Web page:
Thu, 12 Jun 2003 10:12:08 +0200
On Thu, Jun 12, 2003 at 10:29:34AM +1000, Homer wrote:
> I know it's a really silly question but I'd thought I'd ask it anyway.
It's not that silly.
> I'm using mandrake 9.1 and the Xsane package will detect and setup my
> canon N640P. It will run as root but not as my normal user. I've
> actually scanned from root but the scanner won't detect from user.
> It's probably a very simple answer to this but I've missed it
> somewhere, any reasonable suggestions will be appreciated to fix this
The answer is simple: it's a permission proble. The solution depends
on how you access you USB scanner. Either you use libusb or
/dev/usb/scanner*. "scanimage -L" prints which one you use.
The manpage sane-usb describes on how to setup permissions for these
The permissions for the device files used by libusb must be
adjusted for user
access. Otherwise only root can use SANE devices. For
Linux, the devices are
located in /proc/bus/usb/. There are directories named e.g.
"001" (the bus name)
containing files "001", "002" etc. (the device files). The
right device files can
be found out by running scanimage -L as root. Setting
permissions with "chmod" is
not permanent, however. They will be resetted after reboot or
replugging the scan-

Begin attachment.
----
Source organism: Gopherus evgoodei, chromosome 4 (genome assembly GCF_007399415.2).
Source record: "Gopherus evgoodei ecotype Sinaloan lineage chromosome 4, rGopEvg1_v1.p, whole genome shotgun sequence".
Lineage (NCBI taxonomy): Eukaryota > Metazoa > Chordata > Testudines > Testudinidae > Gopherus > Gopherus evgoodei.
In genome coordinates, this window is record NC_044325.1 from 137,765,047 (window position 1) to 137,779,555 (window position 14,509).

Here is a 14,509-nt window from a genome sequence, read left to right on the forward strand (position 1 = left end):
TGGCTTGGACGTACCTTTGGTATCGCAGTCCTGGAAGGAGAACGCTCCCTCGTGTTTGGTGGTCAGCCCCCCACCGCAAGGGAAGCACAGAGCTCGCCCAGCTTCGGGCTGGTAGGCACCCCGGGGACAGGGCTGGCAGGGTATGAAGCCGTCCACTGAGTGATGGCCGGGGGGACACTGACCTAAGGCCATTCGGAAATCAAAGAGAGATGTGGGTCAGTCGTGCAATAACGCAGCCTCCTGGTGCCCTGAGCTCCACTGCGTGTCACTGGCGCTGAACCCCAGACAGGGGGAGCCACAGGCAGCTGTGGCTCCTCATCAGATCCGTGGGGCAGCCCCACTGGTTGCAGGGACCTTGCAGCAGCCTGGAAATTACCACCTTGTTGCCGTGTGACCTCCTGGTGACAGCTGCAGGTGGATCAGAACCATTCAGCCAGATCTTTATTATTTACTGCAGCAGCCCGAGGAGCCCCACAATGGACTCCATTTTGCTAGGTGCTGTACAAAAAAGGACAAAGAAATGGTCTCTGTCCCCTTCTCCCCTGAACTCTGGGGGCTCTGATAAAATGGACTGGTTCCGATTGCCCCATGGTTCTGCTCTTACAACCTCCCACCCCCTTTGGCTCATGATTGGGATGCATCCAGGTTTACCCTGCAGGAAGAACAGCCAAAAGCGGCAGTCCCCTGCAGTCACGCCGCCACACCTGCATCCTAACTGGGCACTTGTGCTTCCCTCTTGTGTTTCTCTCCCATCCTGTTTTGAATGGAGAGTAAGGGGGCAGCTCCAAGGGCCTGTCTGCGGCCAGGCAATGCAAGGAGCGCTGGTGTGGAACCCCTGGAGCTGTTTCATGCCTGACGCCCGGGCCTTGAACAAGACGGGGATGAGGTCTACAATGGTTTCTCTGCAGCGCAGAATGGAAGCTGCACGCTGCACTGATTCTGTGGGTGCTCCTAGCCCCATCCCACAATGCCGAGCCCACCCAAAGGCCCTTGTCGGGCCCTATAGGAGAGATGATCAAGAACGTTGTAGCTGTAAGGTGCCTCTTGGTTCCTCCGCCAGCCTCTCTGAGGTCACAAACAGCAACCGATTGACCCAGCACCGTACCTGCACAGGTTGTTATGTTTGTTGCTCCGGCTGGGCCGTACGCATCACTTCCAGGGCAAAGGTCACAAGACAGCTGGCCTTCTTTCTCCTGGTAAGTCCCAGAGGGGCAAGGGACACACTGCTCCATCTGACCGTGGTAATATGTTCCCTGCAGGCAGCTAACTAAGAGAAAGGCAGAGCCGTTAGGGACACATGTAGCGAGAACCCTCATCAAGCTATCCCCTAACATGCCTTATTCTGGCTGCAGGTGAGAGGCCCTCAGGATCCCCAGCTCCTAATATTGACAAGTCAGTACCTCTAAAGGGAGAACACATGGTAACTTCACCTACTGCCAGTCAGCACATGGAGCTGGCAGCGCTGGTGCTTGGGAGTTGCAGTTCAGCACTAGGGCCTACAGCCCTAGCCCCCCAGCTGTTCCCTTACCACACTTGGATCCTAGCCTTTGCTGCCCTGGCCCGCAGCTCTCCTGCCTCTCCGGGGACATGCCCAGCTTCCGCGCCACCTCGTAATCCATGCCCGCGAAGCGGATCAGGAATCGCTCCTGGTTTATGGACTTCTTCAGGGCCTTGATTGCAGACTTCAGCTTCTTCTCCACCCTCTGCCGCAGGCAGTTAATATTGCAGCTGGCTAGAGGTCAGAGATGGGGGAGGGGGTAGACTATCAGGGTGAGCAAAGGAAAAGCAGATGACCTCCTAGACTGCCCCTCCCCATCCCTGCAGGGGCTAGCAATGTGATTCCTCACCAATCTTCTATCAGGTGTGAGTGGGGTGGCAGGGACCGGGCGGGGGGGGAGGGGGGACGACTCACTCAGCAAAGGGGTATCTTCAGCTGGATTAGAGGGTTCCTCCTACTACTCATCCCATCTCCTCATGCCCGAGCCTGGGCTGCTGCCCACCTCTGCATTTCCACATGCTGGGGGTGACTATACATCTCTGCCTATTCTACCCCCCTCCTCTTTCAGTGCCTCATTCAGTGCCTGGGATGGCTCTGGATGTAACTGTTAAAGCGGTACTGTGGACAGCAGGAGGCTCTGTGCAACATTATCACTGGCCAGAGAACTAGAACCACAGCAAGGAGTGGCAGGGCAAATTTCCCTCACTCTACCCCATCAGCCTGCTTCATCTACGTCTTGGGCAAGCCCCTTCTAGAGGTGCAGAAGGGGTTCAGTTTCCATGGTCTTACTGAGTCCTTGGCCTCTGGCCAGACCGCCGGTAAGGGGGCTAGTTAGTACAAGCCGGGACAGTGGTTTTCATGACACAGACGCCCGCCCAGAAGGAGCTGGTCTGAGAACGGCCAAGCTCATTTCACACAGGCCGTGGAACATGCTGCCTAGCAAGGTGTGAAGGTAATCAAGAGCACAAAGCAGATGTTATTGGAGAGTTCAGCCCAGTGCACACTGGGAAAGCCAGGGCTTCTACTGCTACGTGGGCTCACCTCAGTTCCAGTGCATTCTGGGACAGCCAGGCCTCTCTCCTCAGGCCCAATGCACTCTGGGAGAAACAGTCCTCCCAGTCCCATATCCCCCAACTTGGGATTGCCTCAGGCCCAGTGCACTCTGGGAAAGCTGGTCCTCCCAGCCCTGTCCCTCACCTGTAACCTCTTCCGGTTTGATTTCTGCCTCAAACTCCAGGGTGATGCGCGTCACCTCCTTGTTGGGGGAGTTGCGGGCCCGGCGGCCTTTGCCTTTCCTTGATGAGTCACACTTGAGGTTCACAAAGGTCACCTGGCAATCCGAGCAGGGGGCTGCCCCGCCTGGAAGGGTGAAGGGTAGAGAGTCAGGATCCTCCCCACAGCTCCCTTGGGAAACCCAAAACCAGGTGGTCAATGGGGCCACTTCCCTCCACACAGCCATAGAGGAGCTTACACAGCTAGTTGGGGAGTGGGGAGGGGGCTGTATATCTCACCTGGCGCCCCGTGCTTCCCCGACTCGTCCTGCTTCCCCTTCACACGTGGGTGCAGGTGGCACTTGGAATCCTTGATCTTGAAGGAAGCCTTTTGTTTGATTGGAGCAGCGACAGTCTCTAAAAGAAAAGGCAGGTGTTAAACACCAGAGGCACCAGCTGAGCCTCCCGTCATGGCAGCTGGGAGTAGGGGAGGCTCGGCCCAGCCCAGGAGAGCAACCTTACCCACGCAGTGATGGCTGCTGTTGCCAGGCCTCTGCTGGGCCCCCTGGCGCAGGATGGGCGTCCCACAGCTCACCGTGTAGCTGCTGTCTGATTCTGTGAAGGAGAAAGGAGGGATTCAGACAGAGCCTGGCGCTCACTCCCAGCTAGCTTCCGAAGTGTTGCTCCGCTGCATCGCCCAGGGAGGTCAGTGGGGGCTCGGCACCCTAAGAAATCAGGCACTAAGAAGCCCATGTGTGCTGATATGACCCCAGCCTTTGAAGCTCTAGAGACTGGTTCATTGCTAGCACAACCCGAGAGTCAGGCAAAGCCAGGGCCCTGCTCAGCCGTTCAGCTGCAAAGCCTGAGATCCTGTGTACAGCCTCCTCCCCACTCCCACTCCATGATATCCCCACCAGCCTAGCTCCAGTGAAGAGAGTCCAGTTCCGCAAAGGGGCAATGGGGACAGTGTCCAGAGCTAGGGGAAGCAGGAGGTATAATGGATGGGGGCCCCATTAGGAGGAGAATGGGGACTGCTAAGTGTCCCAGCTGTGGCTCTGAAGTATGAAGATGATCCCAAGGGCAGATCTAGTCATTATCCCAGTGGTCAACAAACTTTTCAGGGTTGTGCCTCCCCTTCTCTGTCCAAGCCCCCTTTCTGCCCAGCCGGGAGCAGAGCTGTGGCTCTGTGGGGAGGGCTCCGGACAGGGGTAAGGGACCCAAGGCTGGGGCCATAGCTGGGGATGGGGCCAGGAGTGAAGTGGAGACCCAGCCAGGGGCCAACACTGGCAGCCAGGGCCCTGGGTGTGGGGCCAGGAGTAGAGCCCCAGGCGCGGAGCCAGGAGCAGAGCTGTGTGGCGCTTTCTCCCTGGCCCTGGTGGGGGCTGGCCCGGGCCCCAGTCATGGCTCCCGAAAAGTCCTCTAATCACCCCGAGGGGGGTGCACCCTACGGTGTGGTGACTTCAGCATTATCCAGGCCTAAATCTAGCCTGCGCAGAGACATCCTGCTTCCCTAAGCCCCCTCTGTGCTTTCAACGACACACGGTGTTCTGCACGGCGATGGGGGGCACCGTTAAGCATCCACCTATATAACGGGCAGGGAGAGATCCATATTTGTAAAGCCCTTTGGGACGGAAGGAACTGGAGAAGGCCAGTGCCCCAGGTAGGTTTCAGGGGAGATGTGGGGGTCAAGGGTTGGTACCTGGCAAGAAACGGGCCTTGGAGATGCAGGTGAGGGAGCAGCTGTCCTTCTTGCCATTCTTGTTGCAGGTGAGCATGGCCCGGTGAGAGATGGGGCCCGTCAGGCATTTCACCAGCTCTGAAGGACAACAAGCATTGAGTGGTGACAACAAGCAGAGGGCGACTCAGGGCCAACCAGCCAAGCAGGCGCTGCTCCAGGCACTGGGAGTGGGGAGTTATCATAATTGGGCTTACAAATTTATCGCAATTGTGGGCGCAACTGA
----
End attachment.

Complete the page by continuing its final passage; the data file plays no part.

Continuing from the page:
ner. It's also possible to mount the usbfs with the option
"devmode=0666", e.g. by
using the following line in /etc/fstab:
none /proc/bus/usb usbfs defaults,devmode=0666 0 0
However, this way everyone has access to all USB devices.
Another way to set per-
missions is to use the hotplug utilities
which support dynamic setting of access permissions. Last,
the frontends can be
run as root. However, that's not recommended for security
GENERIC KERNEL SCANNER DRIVER
Ensure that the access permissions for the USB device are set
recommend to add a group "scanner" to /etc/group which
contains all users that
should have access to the scanner. The permission of the
device should then be
set to allow group read and write access. For example, if the
scanner is at USB
device /dev/usb/scanner0, then the following two commands would
set the permission
$ chgrp scanner /dev/usb/scanner0
$ chmod 660 /dev/usb/scanner0